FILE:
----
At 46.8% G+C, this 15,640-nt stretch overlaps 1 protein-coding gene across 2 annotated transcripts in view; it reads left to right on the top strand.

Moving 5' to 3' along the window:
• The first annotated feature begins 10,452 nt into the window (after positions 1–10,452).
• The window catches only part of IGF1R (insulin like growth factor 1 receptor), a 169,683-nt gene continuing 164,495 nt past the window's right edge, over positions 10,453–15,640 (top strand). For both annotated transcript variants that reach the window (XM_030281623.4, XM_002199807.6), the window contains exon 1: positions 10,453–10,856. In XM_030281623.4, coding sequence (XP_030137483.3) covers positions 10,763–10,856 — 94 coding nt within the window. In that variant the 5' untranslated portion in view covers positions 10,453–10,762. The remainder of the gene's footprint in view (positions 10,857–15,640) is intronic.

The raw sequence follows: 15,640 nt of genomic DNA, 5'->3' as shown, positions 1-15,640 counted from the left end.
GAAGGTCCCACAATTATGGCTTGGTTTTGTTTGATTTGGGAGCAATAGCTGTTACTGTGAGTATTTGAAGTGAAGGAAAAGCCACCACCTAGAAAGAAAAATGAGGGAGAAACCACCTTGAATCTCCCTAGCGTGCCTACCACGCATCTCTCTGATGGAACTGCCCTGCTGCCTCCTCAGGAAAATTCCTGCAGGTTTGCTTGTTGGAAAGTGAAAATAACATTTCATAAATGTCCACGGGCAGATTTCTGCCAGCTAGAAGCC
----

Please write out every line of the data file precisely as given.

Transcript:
At 46.8% G+C, this 15,640-nt stretch overlaps 1 protein-coding gene across 2 annotated transcripts in view; it reads left to right on the top strand.

Moving 5' to 3' along the window:
• The first annotated feature begins 10,452 nt into the window (after positions 1–10,452).
• The window catches only part of IGF1R (insulin like growth factor 1 receptor), a 169,683-nt gene continuing 164,495 nt past the window's right edge, over positions 10,453–15,640 (top strand). For both annotated transcript variants that reach the window (XM_030281623.4, XM_002199807.6), the window contains exon 1: positions 10,453–10,856. In XM_030281623.4, coding sequence (XP_030137483.3) covers positions 10,763–10,856 — 94 coding nt within the window. In that variant the 5' untranslated portion in view covers positions 10,453–10,762. The remainder of the gene's footprint in view (positions 10,857–15,640) is intronic.

The raw sequence follows: 15,640 nt of genomic DNA, 5'->3' as shown, positions 1-15,640 counted from the left end.
GAAGGTCCCACAATTATGGCTTGGTTTTGTTTGATTTGGGAGCAATAGCTGTTACTGTGAGTATTTGAAGTGAAGGAAAAGCCACCACCTAGAAAGAAAAATGAGGGAGAAACCACCTTGAATCTCCCTAGCGTGCCTACCACGCATCTCTCTGATGGAACTGCCCTGCTGCCTCCTCAGGAAAATTCCTGCAGGTTTGCTTGTTGGAAAGTGAAAATAACATTTCATAAATGTCCACGGGCAGATTTCTGCCAGCTAGAAGCC